William Pesek is a Tokyo-based writer and author of “Japanization: What the World Can Learn from Japan’s Lost Decades.”

On Monday, President Trump announced that the United States and Japan reached an initial trade deal. But don’t be fooled. As geopolitical bets go, the one that Japanese Prime Minister Shinzo Abe placed on Trump might rank among the worst in modern history.

Scrutinizing Trump’s bromances is a popular parlor game among foreign policy wags. There’s his relationship with Russian President Vladimir Putin, French President Emmanuel Macron, Indian Prime Minister Narendra Modi and Brazilian President Jair Bolsonaro, just to name a few.

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Yet no bond has persevered as much as Abe’s bond with Trump — or arguably yielded less.

It all started with a sprint to New York’s Trump Tower on Nov. 17, 2016, nine days after Trump’s shock win. When Abe visited the United States 50 days prior to the election, he met Hillary Clinton but not Trump. Why waste time meeting a Republican challenger she would surely vanquish?

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But after the election, Abe sprang into action, becoming the first world leader to visit the president-elect. Abe vouched for the “America First” firebrand: “I am convinced Mr. Trump is a leader in whom I can have great confidence” and enjoy a “relationship of trust.”

That testimonial hasn’t aged well. Right out of the gate, Trump reneged on the Trans-Pacific Partnership, a deal that had cost Abe vast amounts of political capital getting his protectionist-minded Liberal Democratic Party onboard. For Team Abe, the 12-nation TPP was vital to curbing China’s surging influence in Tokyo’s backyard.

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Now, Trump’s trade war with China is costing Abe his main legacy — the longest economic expansion since the 1980s — and the political clout that came with it.

In August, Japanese exports fell for a ninth straight month, while real wages dropped for a seventh. After taking power in 2012, Abe pledged to end deflation once and for all. Tokyo opened the fiscal and monetary floodgates, driving the yen down by 30 percent. The hope was that an export boom would prod companies to fatten paychecks, kicking off a virtuous cycle. But all is in jeopardy now as economists fear another Japanese recession.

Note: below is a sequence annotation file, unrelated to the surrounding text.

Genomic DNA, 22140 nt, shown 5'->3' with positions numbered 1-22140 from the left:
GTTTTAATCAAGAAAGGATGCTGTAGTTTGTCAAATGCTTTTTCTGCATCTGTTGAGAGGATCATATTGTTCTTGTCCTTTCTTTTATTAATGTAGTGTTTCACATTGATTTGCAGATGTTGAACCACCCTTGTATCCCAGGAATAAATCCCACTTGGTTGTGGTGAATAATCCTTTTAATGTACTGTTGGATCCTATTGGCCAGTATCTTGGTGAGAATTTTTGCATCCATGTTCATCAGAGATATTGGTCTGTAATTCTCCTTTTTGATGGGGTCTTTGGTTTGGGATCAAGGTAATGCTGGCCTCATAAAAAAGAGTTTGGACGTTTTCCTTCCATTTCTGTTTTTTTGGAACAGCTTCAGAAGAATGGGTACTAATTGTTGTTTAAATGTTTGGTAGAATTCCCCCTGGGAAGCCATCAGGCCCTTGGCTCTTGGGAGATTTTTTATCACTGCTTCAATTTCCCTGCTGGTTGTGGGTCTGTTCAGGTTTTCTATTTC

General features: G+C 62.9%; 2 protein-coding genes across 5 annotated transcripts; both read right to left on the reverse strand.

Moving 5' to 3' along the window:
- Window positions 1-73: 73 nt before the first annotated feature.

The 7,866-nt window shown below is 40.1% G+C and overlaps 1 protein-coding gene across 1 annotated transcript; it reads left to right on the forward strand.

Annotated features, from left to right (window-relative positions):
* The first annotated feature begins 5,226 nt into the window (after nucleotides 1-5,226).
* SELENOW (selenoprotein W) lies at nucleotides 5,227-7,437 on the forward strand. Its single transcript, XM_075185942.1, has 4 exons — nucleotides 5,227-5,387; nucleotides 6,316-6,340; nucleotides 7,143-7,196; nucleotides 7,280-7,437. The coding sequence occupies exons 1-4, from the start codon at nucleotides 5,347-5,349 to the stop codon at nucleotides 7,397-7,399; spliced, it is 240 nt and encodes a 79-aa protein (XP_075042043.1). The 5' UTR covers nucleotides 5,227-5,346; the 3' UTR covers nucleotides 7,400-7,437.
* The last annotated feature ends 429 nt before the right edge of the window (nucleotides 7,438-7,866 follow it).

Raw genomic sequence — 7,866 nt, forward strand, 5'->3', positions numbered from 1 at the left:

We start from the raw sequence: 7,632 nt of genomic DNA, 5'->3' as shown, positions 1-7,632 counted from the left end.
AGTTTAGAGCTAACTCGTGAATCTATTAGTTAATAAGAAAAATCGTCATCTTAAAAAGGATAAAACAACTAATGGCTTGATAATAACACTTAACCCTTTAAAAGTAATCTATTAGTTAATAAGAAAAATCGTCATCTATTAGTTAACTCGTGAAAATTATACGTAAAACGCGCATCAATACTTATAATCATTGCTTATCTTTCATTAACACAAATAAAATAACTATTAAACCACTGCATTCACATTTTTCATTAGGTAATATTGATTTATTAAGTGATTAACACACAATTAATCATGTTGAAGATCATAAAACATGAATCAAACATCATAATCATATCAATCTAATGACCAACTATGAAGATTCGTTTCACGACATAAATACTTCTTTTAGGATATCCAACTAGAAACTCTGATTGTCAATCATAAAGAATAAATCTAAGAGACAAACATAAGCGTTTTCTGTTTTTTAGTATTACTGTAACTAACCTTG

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This in turn jeopardizes Abe’s career-long pursuit to revise the pacifist postwar Constitution so that Tokyo can once again field a conventional, offensive military. Abe’s plan to use the currency afforded by a strong economy to pass that legislation to change “Article 9” is now falling by the wayside.

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So are Tokyo’s national interests. Trump’s “love” affair with North Korea’s Kim Jong Un has Abe’s fellow nationalists in a whirl. Bad enough that Trump humiliated Tokyo by disclosing — against protocol — that Abe reportedly nominated him for a Nobel Peace Prize. Worse that Trump looks the other way as Kim tests short-range missiles that could hit Tokyo — or U.S. troops in Okinawa. This leaves Abe with some explaining to do in nationalist circles.

And the bromance didn’t even earn Tokyo a pass on trade. As Trump’s China tariffs are decimating the Asian supply chains on which Japan relies, Trump is browbeating Tokyo for bilateral trade concessions.

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The initial trade agreement reportedly agreed on this week does not solve these concerns. There are few details about the plan, with no mention of the real sticking point: automobiles. Trump, for example, has threatened 25 percent tariffs on cars and auto parts at any time. He is also pressuring Abe to buy billions of dollars in military hardware and prod private companies to buy surplus corn that China won’t. Will these issues be fixed by the pact?

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“The Abe-Trump romance is a one-sided affair,” says Jeff Kingston, head of Asian studies at Temple University’s Tokyo campus. “Abe has done his best to manage his erratic counterpart but has little to show for his brown-nosing.” Yuki Tatsumi of the Stimson Center in Washington calls the relationship a “friendship without benefits.” And it’s unlikely to get much better.

Trump, for example, wants a weaker dollar, adding to the headwinds zooming Japan’s way. This poses special risks for the largest foreign holder of U.S. government debt. As Trump tosses grenades at the Federal Reserve and generates $1 trillion-plus annual deficits, Washington’s top banker in Asia — with $1.1 trillion of U.S. Treasurys — has ample reason for concern.

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Tokyo is also bracing for a Trump shakedown. Trump has long railed against what he views as an exploitative security arrangement. If he’s not sufficiently impressed by Abe’s trade concessions, will he decide to charge Japan more for protection?

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Because Japanese leaders are chosen by party and opposition forces are in disarray, Abe has managed to avoid true public accountability for his huge bet on Trump. In July elections, though, Abe failed to win a supermajority in parliament needed to revise the Constitution.

In November, Abe will become Japan’s longest-serving leader. But it won’t be much of a celebration, as his economic success vanishes in Trumpian chaos. When Abe is older, grayer and wondering where his legacy went, one thought might sustain him: We’ll always have Trump Tower.

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